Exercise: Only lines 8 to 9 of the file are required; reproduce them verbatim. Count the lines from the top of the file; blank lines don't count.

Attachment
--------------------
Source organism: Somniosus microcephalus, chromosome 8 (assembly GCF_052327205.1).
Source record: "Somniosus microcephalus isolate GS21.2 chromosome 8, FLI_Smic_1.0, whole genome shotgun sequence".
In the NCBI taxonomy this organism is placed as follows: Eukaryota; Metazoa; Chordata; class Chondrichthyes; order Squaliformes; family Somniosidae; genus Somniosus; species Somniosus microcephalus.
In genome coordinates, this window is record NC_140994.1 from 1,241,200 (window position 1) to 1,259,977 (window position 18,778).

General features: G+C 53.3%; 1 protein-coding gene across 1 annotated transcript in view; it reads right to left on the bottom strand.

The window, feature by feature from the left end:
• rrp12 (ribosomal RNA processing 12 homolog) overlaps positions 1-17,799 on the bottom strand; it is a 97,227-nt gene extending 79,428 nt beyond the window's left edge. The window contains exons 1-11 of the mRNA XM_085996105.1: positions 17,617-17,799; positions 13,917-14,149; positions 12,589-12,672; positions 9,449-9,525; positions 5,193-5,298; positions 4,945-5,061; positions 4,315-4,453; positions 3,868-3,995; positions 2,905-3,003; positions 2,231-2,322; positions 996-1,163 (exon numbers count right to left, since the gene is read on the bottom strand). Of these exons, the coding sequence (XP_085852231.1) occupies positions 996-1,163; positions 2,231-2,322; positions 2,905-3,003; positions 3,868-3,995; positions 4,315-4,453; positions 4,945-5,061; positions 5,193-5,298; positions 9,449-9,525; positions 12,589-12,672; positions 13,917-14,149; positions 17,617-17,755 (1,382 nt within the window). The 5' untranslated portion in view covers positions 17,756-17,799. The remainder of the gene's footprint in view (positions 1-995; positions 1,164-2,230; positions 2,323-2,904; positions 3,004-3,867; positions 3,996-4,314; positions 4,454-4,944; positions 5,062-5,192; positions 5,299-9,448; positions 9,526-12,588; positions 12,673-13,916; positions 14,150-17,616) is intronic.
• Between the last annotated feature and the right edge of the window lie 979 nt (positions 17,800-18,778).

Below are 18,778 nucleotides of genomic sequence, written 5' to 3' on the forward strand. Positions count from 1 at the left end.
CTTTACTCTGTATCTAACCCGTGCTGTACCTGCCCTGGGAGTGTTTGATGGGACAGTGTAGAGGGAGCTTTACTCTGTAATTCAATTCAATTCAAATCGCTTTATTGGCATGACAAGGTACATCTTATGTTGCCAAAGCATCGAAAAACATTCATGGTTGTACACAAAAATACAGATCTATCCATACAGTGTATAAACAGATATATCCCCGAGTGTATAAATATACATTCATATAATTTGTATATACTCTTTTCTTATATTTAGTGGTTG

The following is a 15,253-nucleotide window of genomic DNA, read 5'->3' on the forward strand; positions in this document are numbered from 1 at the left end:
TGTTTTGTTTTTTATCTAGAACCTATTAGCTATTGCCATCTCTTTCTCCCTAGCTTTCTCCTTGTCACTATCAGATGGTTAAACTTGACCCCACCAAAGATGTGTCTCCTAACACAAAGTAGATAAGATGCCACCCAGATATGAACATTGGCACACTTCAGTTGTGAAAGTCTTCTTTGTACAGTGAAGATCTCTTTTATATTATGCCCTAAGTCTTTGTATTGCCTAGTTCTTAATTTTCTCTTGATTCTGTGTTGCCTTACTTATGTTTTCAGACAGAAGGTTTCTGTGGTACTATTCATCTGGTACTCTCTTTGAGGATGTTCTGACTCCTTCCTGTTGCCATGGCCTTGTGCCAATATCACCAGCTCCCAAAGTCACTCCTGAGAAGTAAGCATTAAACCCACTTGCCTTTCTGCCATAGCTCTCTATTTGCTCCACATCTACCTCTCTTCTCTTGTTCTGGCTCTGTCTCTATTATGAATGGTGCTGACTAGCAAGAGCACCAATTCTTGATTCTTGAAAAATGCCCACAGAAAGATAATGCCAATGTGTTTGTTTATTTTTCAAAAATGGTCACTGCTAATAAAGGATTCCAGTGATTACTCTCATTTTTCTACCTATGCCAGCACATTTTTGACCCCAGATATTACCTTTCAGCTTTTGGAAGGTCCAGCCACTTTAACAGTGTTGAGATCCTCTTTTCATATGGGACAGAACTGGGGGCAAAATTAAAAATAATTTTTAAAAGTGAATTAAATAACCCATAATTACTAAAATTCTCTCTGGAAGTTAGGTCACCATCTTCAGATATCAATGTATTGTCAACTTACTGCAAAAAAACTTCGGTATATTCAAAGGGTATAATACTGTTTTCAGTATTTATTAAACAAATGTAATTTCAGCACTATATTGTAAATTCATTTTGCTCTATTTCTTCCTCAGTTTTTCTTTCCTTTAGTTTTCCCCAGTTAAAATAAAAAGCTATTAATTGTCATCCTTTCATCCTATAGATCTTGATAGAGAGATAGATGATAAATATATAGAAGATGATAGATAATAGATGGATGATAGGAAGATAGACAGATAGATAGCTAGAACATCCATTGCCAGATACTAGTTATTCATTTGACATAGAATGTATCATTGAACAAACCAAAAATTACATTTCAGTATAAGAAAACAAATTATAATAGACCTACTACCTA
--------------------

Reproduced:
• Between the last annotated feature and the right edge of the window lie 979 nt (positions 17,800-18,778).

Below are 18,778 nucleotides of genomic sequence, written 5' to 3' on the forward strand. Positions count from 1 at the left end.